SND Chinese meetup draws packed house

[Contributed by Amy Wu (Wu Hsiao Mei)]

SHANGHAI, China – In the age of Google the U.S. newspaper industry may be riddled with layoffs and cutbacks, but here in China newspaper professionals hope to avoid the industry’s overall woes by sharpening their skills in these fast changing times.

On Saturday, Sept. 18, more than 100 Chinese newspaper graphics designers, editors, photojournalists, academics, and industry professionals, attended the Society for News Design Chinese meetup held at the University of Hong Kong’s Shanghai Teaching Center in Shanghai. The meetup covered topics from trends in newspaper design to examining the impact of Web 2.0 on the industry and promoted networking and discussion amongst professionals.

Attendees came from Shanghai and nearby cities including Wuxi and Hefei. The meetup was organized by SND Chinese, affiliated with the Society for News Design, and was supported by the University of Hong Kong’s Journalism and Media Studies Center and by two Shanghai-based newspapers, the Chinese Business News and Oriental Morning Post.

“We want to prepare news designers and management for the continued rise of new media, and we also held this event to get them to think on a deeper level,” says Lily Lu, co-founder and executive director of SND Chinese and a veteran newspaper designer based in New Jersey. Many of China’s newspaper designers are young people in their 20s and 30s, and Lu hopes to keep the industry moving forward by introducing new media and the importance of networking to this next generation of visual journalists.

“What has occurred at American newspapers serves as a lesson to us. This danger hasn’t arrived to China yet, but we see this as a turning point for visual journalists due to new media,” says Wang Guoqing, vice president of SND Chinese and Design Director at Oriental Morning Post.
To be sure, “we must change with the times and learn because the world is changing so quickly especially with new technologies. We are faced with this reality,” says Ying Chan, director and professor at the University of Hong Kong’s Journalism and Media Studies Center.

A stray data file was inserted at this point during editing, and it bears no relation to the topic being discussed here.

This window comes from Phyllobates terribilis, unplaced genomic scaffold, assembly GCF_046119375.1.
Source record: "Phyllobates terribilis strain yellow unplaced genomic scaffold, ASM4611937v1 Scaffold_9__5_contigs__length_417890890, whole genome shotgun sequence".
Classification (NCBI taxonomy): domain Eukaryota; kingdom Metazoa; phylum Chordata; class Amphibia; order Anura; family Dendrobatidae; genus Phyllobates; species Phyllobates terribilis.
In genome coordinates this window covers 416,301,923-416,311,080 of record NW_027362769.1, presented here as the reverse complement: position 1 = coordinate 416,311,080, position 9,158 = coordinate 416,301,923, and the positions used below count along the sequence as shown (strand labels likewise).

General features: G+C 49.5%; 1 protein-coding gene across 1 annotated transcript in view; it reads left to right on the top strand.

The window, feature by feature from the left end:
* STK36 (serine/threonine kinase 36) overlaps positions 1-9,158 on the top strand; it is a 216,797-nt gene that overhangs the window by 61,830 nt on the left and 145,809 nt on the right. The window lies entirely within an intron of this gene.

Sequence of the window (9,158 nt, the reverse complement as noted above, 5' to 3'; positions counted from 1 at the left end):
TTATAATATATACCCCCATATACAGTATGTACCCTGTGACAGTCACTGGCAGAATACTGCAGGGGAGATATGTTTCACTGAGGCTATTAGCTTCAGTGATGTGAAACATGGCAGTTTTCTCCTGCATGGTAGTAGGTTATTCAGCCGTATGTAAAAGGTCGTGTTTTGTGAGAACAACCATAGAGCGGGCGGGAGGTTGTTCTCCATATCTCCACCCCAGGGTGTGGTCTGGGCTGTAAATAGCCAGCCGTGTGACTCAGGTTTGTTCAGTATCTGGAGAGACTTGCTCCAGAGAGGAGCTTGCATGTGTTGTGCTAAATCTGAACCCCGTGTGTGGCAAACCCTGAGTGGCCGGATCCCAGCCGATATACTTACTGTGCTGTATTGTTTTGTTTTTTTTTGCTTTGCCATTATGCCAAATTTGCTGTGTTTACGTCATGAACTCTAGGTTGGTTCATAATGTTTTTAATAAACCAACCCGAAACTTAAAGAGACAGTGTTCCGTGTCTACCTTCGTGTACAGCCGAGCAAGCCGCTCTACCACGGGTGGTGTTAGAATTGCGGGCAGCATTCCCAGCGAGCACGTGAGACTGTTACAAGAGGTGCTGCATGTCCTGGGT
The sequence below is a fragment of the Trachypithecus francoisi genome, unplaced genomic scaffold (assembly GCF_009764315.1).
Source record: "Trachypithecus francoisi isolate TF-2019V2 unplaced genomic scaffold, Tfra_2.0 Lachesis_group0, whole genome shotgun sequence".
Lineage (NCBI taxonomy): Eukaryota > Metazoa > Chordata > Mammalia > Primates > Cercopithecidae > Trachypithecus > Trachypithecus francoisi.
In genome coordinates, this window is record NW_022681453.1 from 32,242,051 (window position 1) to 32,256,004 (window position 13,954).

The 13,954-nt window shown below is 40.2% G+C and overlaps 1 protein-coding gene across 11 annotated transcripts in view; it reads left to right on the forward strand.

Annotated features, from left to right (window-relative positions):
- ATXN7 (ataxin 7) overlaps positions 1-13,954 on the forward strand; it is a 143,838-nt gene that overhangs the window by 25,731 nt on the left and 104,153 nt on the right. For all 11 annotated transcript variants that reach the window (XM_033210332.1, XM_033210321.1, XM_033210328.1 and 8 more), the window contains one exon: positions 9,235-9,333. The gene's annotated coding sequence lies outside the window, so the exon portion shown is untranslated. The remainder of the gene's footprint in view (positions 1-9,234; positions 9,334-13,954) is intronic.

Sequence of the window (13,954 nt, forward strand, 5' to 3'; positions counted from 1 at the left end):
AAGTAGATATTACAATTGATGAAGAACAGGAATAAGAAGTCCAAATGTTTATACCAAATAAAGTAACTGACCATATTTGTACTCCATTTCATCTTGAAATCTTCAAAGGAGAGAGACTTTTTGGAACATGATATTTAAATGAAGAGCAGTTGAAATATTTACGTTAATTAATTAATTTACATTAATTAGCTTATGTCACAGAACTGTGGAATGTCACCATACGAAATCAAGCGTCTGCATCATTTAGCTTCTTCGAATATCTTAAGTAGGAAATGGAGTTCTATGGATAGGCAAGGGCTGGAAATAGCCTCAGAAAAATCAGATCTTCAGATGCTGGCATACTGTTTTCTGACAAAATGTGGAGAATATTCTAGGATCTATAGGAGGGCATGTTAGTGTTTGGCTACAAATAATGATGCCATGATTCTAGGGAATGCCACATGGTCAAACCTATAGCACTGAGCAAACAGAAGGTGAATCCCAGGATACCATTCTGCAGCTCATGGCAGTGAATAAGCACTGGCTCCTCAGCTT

Speakers also included Stacy Sweat, who worked at The Chicago Tribune before launching her own graphics design business in 2006. Sweat talked about how her newspaper experience helps her business thrive. Sweat recently came to China to work on project for the University of Chicago’s China center in Beijing.

Another speaker was Chang He, vice editor in chief of graphics at the Oriental Morning Post, talked about the power of Web 2.0, especially social networking. At the Oriental Morning Post reporters incorporate the Chinese versions of Twitter and Facebook in their daily work.

Attendees were inspired by the lectures. “I wanted to come and learn more about the trends in the industry, especially since newspapers are becoming more and more visual these days,” says Chen Yu Hua a graphics designer at Jiefang Daily News in Shanghai.

“Although I hadn’t yet considered starting my own business, her (Stacy Sweat’s) lecture really got me thinking about many things in my career,” says Li Feng, a graphics designer at Wuxi Daily News.

The event included an exhibition of selected SND’s 31st News Design Competition winners. Lu co-founded SND Chinese in 2008, and since then the organization has grown to nearly 100 members. Lu spent 16 years working at the Newark Star-Ledger in New Jersey. She is a native of Shanghai and came to the U.S. in 1986.

Lu plans to continue her mission by dividing her time between the U.S. and China. “I am a very lucky person in that I am able to do something that I love and can make a contribution too,” Lu says. “I’m devoted to keeping this profession alive and healthy especially for the next generation of visual journalists.”

SND is currently holding a membership drive. For more information about SND Chinese go to www.snd.org or www.sndchinese.cn

Amy Wu is a NYC based Globe Communication Specialist.